Archive for the Dietary Tips for Healthy Living Category

New Wellbeing Guidelines

British Associations for Nutritional Therapy and Applied Nutrition (BANT) has updated the healthy diet and lifestyle guidelines for the public, replacing the over 20 year old Eatwell plate published by the UK government all those years ago. Nutritional research has moved forward with speed over the past 5 to 10 years and any responsible nutrition professional will follow the latest research and developments in the field to inform their recommendations.
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The BANT Wellbeing Guidelines are evidence-based and a good basis for a healthy diet and lifestyle. The Wellness Solution guideline promotes generally healthy lifestyle and Fight the Fat & Beat the Bloat helping those that wish lose some weight and increase their energy levels.

Among other items the BANT guidelines tackle the publicised ’5 a day’ for fruit and vegetables. Unfortunately the UK average is still at below ’3 a day’ while the latest research suggests that the optimal is ’7 a day’ with minimum of 5 vegetables and 2 pieces of fruit for general wellbeing and only 1 piece of fruit per day for those wishing to lose weight. Many other countries have already changed their recommendations to above ’5 a day’. The guidelines further address the lifestyle by providing high-level guidance on hydration, sleep, exercise and even supplementation. They also separate the different carbohydrates which has not been seen before – all carbs are not equal!

In short, the BANT Wellbeing Guidelines address some of the confusion around certain nutrients – such as healthy fats which include butter in moderation, differentiation between carbohydrates, 7 a day, eggs are good for you – providing the public a clear visual aid to understand how to adjust toward healthy diet and lifestyle. The guidelines can be further personalised by nutrition professionals to take into account individual circumstances, not to mention the potential that genomic testing gives us to truly provide personalised dietary and fitness recommendations!

Why Eat Organic Food and The 2013 Dirty Dozen

Growing foods organically excludes, when possible, the use of synthetic fertilisers, pesticides, growth regulators, and additives to livestock feed. Organic farmers usually rely on crop rotation and animal manures to maintain soil productivity, to supply plant nutrients, and to control weeds, insects, and other pests.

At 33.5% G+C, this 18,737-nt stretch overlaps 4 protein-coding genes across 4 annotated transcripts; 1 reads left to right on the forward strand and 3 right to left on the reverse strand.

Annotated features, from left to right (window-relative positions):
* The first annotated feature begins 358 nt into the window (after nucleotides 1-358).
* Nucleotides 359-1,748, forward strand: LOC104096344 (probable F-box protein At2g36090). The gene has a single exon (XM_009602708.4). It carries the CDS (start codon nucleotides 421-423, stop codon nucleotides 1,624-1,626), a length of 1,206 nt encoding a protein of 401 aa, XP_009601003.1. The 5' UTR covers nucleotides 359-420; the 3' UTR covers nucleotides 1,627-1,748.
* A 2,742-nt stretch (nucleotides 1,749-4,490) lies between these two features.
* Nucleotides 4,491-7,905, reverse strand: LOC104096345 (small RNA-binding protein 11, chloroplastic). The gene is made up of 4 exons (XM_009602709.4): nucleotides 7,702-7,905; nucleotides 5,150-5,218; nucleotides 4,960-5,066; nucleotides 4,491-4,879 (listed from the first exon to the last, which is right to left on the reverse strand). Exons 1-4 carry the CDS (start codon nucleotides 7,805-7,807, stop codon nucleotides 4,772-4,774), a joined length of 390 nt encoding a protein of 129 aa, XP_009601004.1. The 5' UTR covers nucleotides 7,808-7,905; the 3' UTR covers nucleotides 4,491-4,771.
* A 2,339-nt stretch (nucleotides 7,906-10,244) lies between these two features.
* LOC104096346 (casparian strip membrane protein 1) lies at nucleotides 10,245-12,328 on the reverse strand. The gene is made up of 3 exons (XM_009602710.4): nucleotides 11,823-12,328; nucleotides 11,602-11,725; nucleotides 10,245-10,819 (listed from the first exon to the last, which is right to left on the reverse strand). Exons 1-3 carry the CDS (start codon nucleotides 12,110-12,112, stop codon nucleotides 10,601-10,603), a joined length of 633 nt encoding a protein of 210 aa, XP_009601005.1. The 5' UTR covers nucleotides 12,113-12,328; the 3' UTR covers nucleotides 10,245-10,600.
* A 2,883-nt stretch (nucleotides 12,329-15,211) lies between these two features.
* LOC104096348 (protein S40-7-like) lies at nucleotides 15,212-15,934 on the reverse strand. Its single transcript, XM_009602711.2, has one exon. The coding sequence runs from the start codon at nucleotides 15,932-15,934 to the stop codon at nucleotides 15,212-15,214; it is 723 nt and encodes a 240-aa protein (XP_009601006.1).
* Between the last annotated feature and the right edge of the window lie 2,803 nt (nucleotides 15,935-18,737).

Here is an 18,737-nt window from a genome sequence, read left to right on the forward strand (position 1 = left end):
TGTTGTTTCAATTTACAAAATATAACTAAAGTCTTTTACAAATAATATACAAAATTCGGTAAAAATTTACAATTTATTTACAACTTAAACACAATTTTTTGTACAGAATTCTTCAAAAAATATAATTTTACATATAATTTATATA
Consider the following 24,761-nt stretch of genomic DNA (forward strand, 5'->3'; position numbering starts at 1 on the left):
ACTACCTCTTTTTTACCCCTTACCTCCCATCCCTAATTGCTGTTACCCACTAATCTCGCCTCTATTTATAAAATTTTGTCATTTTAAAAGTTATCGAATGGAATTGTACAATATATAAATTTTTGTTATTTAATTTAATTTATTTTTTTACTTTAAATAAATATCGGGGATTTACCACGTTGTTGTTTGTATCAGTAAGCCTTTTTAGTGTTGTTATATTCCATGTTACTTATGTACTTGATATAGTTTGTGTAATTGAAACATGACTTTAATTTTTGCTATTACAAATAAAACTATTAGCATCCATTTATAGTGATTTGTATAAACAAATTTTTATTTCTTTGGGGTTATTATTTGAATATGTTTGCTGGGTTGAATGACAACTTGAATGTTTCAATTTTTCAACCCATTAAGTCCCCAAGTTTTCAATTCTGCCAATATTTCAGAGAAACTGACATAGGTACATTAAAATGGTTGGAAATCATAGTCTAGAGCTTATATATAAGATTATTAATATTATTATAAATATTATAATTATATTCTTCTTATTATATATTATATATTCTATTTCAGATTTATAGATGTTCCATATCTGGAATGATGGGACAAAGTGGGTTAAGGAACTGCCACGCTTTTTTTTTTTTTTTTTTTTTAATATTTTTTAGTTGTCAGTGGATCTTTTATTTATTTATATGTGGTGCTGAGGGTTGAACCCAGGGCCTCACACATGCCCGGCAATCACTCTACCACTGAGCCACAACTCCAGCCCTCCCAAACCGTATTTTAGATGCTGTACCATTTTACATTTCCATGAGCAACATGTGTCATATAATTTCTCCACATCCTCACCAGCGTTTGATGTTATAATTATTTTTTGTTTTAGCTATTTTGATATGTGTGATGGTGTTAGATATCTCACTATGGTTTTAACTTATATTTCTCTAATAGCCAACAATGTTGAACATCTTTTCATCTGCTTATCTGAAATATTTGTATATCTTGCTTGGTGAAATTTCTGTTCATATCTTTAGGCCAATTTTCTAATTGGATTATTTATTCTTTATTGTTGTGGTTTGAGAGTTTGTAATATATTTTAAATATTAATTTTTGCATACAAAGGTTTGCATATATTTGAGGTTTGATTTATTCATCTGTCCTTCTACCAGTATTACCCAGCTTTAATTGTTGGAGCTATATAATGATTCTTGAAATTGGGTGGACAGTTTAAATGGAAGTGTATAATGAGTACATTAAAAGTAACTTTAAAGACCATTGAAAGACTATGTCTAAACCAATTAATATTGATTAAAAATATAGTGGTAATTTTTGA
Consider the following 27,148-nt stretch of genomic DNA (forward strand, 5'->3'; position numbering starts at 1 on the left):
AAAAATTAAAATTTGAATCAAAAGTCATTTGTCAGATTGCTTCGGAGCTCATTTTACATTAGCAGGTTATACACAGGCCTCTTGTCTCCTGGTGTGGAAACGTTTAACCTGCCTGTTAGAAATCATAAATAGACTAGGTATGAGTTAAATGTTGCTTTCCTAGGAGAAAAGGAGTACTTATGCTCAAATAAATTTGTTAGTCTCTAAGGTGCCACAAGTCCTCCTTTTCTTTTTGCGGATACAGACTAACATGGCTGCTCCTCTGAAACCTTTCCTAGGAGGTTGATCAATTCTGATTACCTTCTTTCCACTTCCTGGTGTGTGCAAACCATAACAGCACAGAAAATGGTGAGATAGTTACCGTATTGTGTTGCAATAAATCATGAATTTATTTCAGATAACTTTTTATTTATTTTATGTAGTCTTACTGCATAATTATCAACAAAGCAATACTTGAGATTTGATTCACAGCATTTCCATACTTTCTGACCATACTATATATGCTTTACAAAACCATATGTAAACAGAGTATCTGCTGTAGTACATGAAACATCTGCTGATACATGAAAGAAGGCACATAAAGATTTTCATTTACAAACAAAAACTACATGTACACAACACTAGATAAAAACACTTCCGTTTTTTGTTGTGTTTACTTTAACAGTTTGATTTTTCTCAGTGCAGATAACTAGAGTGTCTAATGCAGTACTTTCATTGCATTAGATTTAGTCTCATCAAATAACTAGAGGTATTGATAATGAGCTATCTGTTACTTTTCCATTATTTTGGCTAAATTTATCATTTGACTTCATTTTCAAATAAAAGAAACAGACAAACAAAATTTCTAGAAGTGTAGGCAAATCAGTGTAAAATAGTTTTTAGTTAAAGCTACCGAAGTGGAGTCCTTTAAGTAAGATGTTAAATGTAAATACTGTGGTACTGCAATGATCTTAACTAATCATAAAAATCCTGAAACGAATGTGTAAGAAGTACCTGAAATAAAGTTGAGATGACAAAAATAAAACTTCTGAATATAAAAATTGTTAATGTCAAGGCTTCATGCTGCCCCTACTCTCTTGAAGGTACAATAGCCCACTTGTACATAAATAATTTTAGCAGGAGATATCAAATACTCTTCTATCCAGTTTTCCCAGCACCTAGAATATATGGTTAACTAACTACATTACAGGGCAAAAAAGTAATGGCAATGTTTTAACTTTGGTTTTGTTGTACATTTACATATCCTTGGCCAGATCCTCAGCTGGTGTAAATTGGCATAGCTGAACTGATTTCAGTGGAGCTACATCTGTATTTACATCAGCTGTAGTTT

In addition to reducing your exposure to harmful pesticides, eating organically may also reduce your exposure to hormones, antibiotics, and potentially harmful irradiated food. Less antibiotic use may help to avoid the development of antibiotic resistance, according to the Environmental Working Group, (a non-profit organisation that focuses on protecting public health and the environment regarding public policy), scientists have begun to agree that even small doses of pesticides and other chemicals can have long-term health consequences that begin during fetal development and early childhood.

The Organic Seal of Approval guarantees the consumer that there has been no usage of genetically modified crops or sewage sludge as fertiliser, helping to reduce toxic runoff into rivers and lakes and the subsequent contamination of watersheds and drinking water.

Organic beef, chicken, and poultry are raised on 100% organic feed and never given antibiotics or hormones; in addition, their meat is never irradiated. Organic milk and eggs come from animals not given antibiotics or hormones and fed 100% organic feed for the previous 12 months. (Free-range eggs come from hens that are allowed to roam, but they are not guaranteed to be organic.)

Claims of enhanced nutritional benefits of organic foods have caused much controversy. However, studies have been able to support this claim. The Journal of Alternative and Complementary Medicine reported one study showing that, on average, organic crops contain 86% more chromium, 29% more magnesium, 27% more vitamin C, 21% more iron, 26% more calcium, 42% more manganese, 498% more iodine, and 372% more selenium. Significantly less nitrates were also found in the organic foods.5 Resulting from nitrogen-based fertilisers, high nitrates in food and drinking water can be converted to potentially carcinogenic nitrosamines.

The Journal of Agriculture and Food Chemistry reported that organically grown corn, strawberries, and marionberries have significantly higher levels of anticancer antioxidants than nonorganically grown foods. Protective compounds, such as flavonoids, are produced by plants to act as their natural defense in response to stresses, such as insects or other competitive plants. The report suggested that good soil nutrition seems to increase the amount of these protective compounds, while pesticides and herbicides disturb their production.6 A more recent study found similar results.2